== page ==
Resting membrane potential can be defined as the potential difference that results from the separation of charges along the plasma membrane of a neuron or other excitable cell. A resting neuron is not conducting a nerve impulse. The plasma membrane of a resting neuron is polarized, the fluid on the inner side of the membrane is negatively charged with respect to the positively charged fluid outside the membrane. The difference in electric charge between the inside and outside of the membrane at any give point is due to the relative numbers of positive (K± , Nat) and negative ions (Cr ions, huge negative protein ions) in the fluids on either side of the membrane, and to the permeability of the plasma membrane to these ions. Fig. 2.3 The Na’ and e ions constantly diffuse through ion channels in the plasma membrane, moving from regions of higher concentrations to regions of lower concentrations (except larger CI ions and negative protein ions which cannot move easily from inside of the neuron to the outside). However, the concentrations of Na + and K+ ions on the two sides of the membrane remain constant due to the action of the sodium – potassium ATPase pump, which is powered by ATP. The pump actively moves Na+ ions to the outside of the cell and K+ ions to the inside of the cell. Because it moves three Na+ molecules out , for each two e molecules that it moves in, the pump works to establish the resting potential across the membrane. Thus resting potential is maintained till there is a stimulus strong enough (threshold stimulus) to initiate an impulse.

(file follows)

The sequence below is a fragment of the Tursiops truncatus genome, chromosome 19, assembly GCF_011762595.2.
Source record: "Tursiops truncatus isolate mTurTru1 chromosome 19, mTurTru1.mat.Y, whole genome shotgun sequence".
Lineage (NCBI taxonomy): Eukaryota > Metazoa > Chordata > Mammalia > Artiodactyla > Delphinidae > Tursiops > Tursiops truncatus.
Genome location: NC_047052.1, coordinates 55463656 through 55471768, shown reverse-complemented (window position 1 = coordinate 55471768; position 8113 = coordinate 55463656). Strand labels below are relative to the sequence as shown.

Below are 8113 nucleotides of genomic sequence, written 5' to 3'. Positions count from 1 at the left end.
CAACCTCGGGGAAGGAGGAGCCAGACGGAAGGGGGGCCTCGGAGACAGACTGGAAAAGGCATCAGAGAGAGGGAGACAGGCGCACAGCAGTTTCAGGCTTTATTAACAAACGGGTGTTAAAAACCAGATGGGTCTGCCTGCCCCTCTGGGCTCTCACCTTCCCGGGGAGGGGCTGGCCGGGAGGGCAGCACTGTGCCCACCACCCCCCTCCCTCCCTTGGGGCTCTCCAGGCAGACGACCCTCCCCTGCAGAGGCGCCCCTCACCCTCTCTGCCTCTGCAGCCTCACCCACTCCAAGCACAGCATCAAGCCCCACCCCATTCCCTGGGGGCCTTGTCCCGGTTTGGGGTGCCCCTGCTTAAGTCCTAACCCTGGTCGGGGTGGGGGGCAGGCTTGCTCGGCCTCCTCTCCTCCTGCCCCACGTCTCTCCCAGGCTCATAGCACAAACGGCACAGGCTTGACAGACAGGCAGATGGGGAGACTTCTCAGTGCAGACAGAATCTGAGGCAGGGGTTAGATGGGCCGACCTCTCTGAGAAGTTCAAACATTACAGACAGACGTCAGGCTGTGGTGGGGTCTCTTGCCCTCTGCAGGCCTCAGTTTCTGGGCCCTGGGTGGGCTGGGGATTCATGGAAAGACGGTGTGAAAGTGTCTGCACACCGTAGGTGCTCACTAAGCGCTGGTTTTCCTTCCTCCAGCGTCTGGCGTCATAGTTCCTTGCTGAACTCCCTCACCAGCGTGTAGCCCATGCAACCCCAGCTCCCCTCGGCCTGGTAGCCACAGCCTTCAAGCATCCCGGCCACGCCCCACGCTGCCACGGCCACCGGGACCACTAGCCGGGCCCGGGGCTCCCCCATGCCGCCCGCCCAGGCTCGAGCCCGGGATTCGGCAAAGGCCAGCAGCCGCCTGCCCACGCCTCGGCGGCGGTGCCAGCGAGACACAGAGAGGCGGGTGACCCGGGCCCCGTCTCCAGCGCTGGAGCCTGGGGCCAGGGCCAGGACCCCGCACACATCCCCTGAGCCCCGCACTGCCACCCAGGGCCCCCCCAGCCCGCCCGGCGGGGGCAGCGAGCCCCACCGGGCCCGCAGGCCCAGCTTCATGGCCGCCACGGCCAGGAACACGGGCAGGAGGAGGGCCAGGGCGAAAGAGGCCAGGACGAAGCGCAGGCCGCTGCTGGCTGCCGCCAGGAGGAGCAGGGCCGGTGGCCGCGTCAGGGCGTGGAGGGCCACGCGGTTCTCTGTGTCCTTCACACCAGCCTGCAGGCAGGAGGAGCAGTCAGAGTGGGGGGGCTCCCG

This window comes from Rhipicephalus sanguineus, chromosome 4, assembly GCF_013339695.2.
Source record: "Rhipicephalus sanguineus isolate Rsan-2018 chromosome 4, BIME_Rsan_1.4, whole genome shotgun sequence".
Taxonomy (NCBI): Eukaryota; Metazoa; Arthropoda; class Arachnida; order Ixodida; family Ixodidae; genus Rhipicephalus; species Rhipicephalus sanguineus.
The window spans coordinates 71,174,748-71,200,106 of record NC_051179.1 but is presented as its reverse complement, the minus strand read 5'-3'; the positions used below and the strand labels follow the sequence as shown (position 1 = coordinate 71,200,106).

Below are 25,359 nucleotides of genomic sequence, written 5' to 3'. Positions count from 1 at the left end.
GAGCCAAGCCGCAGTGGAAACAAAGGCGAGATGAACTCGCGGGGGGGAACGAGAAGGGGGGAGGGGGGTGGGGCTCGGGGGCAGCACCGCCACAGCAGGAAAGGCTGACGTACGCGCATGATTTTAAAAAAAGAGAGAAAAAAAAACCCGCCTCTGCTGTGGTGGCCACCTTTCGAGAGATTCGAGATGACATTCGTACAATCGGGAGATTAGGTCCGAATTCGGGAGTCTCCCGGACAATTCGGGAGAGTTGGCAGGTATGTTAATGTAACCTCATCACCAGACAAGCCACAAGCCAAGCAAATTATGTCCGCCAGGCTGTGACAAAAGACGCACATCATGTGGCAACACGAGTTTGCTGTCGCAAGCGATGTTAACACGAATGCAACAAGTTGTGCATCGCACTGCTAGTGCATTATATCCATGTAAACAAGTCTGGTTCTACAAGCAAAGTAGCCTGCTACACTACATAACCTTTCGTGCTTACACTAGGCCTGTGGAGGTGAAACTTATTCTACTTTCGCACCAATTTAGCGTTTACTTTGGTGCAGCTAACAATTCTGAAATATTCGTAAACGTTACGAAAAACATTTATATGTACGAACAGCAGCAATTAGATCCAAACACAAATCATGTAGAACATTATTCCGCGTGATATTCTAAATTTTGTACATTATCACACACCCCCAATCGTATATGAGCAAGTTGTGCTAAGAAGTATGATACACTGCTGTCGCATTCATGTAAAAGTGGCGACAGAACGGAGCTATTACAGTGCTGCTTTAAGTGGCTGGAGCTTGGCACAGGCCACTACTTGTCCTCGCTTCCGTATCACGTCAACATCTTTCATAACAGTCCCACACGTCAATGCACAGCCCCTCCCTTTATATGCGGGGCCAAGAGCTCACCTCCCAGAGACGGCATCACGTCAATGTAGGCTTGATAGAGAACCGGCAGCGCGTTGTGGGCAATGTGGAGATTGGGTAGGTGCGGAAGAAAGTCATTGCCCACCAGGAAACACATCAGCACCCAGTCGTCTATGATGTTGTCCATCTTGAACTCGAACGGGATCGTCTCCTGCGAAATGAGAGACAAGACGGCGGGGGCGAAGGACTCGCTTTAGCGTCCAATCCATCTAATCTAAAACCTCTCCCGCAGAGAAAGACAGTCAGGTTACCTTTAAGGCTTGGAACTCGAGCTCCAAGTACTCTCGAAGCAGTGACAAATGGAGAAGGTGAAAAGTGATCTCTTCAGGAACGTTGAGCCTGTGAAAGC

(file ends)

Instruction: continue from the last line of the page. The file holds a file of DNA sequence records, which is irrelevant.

This threshold stimulus increases permeability to Na+ ions at the point where stimulus affects. Both Na+ and K+ inos leak back across the membrane down their concentration gradients. e ions, however move more easily back to the outside, adding to the positive charge there and contributing to the membrane potential of -70 mV. Fig. 2.4